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Windows 11 and Android: Rethinking the PC-phone connection


Disclosure: Most of the companies mentioned are clients of the author.

Microsoft just posted an update on Windows 11 that includes several interesting new features. Since we are still early in the Windows 11 life cycle, Microsoft remains focused on adding capabilities rather than pushing them off until Windows 12. (This is the “free gift” period of the operating system’s evolution, and it is often fun, sometimes frustrating, and almost always entertaining.)

The part I’m focused on is the integration of Android apps and why it might make various cell phone integration efforts from Dell, Intel, and even Microsoft redundant. Let’s explore.

Cell phones and PCs

At CES earlier this month, all three companies showcased apps that connect your smartphone to your PC with varying levels of interoperability. The benefits are that you don’t have to pull out our phone to use the apps on it and can access those apps from your connected PC. If you want, you can put your phone next to your keyboard to serve as another small notification screen.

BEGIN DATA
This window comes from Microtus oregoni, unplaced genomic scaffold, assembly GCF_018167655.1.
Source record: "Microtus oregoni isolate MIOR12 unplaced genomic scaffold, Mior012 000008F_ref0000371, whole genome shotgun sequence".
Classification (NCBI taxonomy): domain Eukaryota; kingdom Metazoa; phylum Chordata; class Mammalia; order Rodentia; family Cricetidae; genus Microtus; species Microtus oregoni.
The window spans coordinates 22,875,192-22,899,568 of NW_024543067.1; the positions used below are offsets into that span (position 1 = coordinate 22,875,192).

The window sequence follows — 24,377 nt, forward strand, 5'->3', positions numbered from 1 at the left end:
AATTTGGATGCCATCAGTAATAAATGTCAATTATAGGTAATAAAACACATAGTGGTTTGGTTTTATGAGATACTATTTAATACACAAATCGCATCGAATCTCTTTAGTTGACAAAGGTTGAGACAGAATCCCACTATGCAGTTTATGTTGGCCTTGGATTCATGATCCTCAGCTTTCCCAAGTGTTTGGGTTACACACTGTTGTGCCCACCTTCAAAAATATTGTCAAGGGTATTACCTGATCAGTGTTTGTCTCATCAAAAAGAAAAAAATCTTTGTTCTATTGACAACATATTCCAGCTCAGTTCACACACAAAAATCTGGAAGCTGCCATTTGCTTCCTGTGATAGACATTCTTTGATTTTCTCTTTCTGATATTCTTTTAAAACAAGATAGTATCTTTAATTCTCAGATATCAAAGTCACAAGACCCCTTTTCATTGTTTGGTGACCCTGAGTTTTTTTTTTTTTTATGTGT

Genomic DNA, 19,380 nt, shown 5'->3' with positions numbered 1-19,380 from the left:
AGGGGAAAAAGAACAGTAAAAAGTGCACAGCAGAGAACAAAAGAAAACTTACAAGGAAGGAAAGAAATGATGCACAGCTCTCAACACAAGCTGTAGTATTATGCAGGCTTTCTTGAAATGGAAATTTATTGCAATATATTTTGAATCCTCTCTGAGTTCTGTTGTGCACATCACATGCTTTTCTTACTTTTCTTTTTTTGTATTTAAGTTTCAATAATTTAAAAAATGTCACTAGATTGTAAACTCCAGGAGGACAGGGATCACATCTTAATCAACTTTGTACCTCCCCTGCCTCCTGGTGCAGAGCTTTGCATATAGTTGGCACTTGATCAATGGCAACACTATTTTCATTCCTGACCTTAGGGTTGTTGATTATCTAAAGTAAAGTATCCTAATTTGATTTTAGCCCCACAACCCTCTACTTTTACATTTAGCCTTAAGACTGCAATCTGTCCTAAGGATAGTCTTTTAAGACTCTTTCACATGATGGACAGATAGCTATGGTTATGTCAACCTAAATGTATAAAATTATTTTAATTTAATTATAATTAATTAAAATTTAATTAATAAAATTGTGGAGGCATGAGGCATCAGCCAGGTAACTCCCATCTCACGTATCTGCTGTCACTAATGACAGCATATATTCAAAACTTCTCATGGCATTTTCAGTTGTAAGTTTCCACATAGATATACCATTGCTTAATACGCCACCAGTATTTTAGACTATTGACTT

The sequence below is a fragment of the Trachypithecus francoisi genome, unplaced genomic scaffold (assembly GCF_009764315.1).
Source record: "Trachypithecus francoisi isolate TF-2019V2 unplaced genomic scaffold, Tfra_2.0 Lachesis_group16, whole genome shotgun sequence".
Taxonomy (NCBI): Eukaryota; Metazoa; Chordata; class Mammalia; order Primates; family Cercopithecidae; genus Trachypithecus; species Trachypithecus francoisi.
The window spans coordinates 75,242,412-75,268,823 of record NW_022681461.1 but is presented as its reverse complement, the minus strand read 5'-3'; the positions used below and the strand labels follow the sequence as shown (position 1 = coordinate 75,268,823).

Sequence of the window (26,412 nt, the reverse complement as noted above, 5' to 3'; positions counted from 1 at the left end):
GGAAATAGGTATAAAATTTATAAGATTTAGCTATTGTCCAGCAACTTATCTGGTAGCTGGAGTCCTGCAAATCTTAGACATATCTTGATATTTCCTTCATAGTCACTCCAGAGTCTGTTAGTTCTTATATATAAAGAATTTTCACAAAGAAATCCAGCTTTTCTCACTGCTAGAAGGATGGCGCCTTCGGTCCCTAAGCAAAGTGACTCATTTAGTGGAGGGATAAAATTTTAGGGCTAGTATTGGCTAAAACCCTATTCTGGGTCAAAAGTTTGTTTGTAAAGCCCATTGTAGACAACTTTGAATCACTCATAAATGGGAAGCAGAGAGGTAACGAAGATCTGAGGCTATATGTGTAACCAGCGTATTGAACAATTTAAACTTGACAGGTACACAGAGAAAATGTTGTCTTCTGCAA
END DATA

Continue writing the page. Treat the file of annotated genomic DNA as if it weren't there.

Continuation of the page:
Now, having a screen that you normally view 12 to 18 inches from your face sit nearly twice that distance away can be a distraction. Plus, you’re more likely to walk off and leave your phone behind — and leaving it active on your desk could be a problem. Smartphones are increasingly used to help protect your identity and assure that unauthorized people don’t mess with either your PC or smartphone. 

For me, the risk of leaving my phone behind means I won’t put it on my desk; I haven’t found the phone connection apps useful enough to risk forgetting my phone.

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